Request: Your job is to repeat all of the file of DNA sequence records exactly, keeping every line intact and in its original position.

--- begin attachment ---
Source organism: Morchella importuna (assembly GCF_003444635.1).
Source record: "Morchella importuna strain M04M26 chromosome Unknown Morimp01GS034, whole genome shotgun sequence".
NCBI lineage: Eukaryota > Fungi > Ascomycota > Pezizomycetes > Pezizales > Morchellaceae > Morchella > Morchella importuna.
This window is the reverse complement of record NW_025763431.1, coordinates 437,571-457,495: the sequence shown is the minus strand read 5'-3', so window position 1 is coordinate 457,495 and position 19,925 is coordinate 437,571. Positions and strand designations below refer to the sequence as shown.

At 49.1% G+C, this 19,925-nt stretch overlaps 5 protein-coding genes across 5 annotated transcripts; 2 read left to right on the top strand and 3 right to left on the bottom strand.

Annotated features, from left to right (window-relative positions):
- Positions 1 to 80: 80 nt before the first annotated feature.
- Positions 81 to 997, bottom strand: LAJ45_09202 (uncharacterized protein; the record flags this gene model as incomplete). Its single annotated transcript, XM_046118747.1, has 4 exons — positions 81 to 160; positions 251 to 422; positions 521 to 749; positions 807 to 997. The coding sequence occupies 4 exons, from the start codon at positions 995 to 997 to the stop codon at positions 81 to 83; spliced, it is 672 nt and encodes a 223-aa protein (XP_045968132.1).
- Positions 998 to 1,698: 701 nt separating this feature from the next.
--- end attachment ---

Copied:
Source organism: Morchella importuna (assembly GCF_003444635.1).
Source record: "Morchella importuna strain M04M26 chromosome Unknown Morimp01GS034, whole genome shotgun sequence".
NCBI lineage: Eukaryota > Fungi > Ascomycota > Pezizomycetes > Pezizales > Morchellaceae > Morchella > Morchella importuna.
This window is the reverse complement of record NW_025763431.1, coordinates 437,571-457,495: the sequence shown is the minus strand read 5'-3', so window position 1 is coordinate 457,495 and position 19,925 is coordinate 437,571. Positions and strand designations below refer to the sequence as shown.

At 49.1% G+C, this 19,925-nt stretch overlaps 5 protein-coding genes across 5 annotated transcripts; 2 read left to right on the top strand and 3 right to left on the bottom strand.

Annotated features, from left to right (window-relative positions):
- Positions 1 to 80: 80 nt before the first annotated feature.
- Positions 81 to 997, bottom strand: LAJ45_09202 (uncharacterized protein; the record flags this gene model as incomplete). Its single annotated transcript, XM_046118747.1, has 4 exons — positions 81 to 160; positions 251 to 422; positions 521 to 749; positions 807 to 997. The coding sequence occupies 4 exons, from the start codon at positions 995 to 997 to the stop codon at positions 81 to 83; spliced, it is 672 nt and encodes a 223-aa protein (XP_045968132.1).
- Positions 998 to 1,698: 701 nt separating this feature from the next.